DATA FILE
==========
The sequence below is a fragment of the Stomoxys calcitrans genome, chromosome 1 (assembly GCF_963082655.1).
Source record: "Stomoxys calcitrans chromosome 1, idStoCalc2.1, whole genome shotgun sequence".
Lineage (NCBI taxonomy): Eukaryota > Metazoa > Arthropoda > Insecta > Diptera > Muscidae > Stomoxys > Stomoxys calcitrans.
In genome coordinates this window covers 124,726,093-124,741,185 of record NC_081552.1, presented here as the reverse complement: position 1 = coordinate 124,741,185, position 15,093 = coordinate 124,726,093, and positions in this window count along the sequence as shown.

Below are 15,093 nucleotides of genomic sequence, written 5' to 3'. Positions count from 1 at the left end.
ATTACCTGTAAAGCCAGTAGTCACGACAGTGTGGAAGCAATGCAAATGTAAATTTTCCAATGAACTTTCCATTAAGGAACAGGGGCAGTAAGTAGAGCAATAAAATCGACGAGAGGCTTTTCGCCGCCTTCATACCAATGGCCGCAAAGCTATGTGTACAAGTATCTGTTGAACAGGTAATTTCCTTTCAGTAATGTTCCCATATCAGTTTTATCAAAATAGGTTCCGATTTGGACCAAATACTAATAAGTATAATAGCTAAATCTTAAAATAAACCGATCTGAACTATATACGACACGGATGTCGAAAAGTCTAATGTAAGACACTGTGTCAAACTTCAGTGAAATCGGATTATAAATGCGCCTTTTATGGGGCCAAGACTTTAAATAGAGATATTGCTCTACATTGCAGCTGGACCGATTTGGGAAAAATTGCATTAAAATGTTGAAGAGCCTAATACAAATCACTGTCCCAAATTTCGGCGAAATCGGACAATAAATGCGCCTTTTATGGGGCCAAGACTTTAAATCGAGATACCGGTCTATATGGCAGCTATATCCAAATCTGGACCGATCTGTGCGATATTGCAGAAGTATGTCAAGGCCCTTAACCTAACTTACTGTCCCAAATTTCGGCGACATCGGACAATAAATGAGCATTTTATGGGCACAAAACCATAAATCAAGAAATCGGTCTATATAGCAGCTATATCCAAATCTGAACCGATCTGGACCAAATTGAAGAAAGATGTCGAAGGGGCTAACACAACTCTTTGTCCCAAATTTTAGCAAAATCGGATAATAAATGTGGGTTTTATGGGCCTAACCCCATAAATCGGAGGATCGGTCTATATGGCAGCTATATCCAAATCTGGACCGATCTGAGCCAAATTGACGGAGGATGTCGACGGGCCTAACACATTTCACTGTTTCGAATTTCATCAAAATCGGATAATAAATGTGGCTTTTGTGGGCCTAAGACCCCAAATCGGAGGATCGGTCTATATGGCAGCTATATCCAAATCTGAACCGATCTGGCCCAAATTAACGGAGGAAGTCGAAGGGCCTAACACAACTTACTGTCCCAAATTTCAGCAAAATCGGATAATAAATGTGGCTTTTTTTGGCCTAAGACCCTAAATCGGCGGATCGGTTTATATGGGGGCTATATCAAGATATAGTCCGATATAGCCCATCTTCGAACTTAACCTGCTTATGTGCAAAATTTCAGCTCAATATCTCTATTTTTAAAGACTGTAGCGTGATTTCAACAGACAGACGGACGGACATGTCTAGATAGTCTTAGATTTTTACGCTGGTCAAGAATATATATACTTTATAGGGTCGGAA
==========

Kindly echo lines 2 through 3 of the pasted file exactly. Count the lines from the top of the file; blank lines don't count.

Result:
Source record: "Stomoxys calcitrans chromosome 1, idStoCalc2.1, whole genome shotgun sequence".
Lineage (NCBI taxonomy): Eukaryota > Metazoa > Arthropoda > Insecta > Diptera > Muscidae > Stomoxys > Stomoxys calcitrans.